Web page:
MURRIETA, Calif. — The criminal trial for two men who were arrested for reading the Bible aloud outside of a California Department of Motor Vehicles (DMV) office began on Monday.
The incident occurred in February 2011 when Pastor Brett Coronado, Mark Mackey and Edward Florez, Jr. went to the DMV in Hemet early one morning to evangelize those who were waiting for the facility to open. As they stood in the publicly-owned parking lot, approximately 40 feet from the entrance, Mackey began to read out loud from the Bible.
However, soon after, he was approached by a security officer at the DMV, who asked him to move elsewhere. The men then asserted that they had a First Amendment right to engage in their activities, and Mackey continued to read from the Scriptures.
Approximately 10 minutes later, California patrol officer Darren Meyer arrived on the scene, grabbed Mackey’s Bible, and put him in handcuffs. He informed the men that they could not “preach to a captive audience.”
“This is what the United States is coming to,” Mackey began to call out, holding his hands behind his back.
“You can preach on your own property,” Meyer said.
“What law was he breaking?” Coronado and Florez asked.
“Were you preaching too?” Meyer responded. “Do you want to leave or do you want to be arrested?”
When the men continued to inquire from a second officer as to why Mackey’s activities were considered unlawful, he put them both in handcuffs, citing them for “impeding an open business.”
“Any person who intentionally interferes with any lawful business carried on by the employees of a public agency open to the public, by obstructing or intimidating those attempting to carry on business, or those persons there to transact business with the public agency . . . is guilty of a misdemeanor, punishable by imprisonment in a county jail for up to 90 days, or by a fine of up to four hundred dollars ($400), or by both that imprisonment and fine,” the law states.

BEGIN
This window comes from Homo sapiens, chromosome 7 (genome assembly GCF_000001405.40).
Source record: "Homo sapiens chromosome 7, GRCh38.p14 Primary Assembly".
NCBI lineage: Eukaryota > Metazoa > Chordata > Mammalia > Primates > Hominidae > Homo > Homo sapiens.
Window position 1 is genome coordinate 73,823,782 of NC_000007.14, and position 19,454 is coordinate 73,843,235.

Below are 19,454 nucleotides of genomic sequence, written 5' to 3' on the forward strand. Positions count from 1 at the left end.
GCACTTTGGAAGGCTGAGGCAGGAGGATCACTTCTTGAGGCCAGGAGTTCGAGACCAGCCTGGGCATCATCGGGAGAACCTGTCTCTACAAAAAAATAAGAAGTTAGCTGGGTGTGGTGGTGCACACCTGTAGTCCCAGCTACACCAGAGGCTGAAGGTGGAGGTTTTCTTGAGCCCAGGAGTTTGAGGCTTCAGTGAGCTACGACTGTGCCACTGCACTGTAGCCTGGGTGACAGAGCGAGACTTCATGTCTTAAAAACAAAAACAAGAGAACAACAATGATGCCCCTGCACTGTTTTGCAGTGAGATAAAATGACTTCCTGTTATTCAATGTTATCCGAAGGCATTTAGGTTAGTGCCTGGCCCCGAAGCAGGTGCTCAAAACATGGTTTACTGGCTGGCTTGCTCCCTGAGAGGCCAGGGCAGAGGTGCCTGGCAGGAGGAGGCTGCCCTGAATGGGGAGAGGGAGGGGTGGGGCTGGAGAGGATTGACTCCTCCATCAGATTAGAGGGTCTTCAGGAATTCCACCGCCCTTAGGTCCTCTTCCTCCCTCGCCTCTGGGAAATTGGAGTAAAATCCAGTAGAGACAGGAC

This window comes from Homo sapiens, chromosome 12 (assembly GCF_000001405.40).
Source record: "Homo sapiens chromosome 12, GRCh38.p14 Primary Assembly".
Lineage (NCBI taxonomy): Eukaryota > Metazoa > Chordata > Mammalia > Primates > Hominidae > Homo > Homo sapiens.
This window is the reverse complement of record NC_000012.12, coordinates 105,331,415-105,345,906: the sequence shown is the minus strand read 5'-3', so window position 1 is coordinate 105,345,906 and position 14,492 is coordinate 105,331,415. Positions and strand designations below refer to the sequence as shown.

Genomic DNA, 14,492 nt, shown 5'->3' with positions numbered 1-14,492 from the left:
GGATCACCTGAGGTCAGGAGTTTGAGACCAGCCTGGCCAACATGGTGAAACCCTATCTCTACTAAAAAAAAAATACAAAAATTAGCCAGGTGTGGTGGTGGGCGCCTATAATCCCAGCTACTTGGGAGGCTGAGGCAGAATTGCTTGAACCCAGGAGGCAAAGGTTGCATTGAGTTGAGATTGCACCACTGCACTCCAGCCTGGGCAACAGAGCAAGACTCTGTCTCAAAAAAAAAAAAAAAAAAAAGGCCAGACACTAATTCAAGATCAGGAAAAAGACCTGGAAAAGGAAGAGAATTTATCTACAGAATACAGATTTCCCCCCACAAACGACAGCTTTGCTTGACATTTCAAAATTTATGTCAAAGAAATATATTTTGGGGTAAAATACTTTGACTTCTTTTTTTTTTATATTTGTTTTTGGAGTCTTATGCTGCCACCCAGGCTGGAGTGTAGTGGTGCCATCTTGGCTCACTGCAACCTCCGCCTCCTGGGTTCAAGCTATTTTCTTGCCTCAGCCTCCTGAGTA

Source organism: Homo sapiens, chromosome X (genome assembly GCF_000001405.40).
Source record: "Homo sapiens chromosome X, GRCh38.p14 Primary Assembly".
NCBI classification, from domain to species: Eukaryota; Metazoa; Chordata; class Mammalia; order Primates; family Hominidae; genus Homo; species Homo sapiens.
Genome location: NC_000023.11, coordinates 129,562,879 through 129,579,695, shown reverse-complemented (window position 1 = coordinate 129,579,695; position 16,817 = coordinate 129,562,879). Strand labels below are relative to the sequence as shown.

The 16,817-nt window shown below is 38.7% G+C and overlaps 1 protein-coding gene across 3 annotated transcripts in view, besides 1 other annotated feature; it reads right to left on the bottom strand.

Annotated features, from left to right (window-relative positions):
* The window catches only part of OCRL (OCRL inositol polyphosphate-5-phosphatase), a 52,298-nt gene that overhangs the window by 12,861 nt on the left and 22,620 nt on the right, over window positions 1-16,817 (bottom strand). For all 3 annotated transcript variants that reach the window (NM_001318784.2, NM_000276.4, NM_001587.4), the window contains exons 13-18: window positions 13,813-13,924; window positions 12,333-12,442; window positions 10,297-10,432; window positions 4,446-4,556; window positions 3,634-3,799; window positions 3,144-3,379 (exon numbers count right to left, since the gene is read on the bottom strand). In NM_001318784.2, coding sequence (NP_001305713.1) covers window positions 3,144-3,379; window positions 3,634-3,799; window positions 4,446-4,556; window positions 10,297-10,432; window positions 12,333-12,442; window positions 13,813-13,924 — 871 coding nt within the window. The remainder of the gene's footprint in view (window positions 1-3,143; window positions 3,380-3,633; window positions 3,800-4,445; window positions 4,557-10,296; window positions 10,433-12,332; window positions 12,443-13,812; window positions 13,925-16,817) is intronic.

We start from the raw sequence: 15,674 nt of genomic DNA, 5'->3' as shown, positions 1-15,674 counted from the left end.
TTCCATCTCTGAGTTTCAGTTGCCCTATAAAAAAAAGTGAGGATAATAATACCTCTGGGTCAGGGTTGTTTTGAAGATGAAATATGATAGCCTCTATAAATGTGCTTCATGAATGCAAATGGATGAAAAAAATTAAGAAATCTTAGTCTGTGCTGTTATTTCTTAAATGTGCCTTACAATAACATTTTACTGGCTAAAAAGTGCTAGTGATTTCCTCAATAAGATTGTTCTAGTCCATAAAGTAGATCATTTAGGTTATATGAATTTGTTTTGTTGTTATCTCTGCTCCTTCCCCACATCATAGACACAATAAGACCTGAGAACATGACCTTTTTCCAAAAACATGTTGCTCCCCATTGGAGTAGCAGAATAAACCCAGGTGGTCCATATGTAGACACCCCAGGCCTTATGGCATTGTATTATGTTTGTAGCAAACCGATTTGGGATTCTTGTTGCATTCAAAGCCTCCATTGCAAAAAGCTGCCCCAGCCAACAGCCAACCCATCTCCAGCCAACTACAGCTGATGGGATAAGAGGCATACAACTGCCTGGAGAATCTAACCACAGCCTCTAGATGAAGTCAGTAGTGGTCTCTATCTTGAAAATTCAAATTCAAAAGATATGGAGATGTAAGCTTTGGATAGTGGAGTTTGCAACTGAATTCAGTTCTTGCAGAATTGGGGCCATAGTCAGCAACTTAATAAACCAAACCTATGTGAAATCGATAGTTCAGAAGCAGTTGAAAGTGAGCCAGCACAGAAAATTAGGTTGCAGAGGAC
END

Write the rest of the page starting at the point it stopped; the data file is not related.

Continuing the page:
“He’s creating an intimidating situation for people who simply want to get their driver’s licenses renewed,” attorney Dan Conaway told reporters. “He does not have the right to intimidate others and force them to listen, and impede their ability to do normal daily business activities, such as go to the DMV.”
But Advocates for Faith and Freedom, the Christian legal organization that is representing the men, states that the DMV was closed at the time of arrest and that California law does not prohibit speaking to a “captive audience.” Attorney Robert Tyler contends that the Christians were simply engaging in the free exercise of religion.
“These men were exercising their First Amendment right of free speech,” he outlined. “They were simply sharing their faith on public property, and we will defend their constitutional right to do so.”
The organization soon filed a federal lawsuit against California Highway Patrol, and Riverside County District Attorney Paul Zellerbach responded by charging two of the men, Mackey and Coronado, with trespassing for failing to obtain a permit to conduct a “demonstration or gathering in or upon any state buildings or grounds.”
“This prosecution amounts to nothing more than retaliation for our filing a federal lawsuit,” Tyler stated.
He asserts that the trespassing statute is inapplicable as the men were not demonstrating and were not holding a gathering.
The official trial for the Christians began on Monday and is expected to continue throughout the week.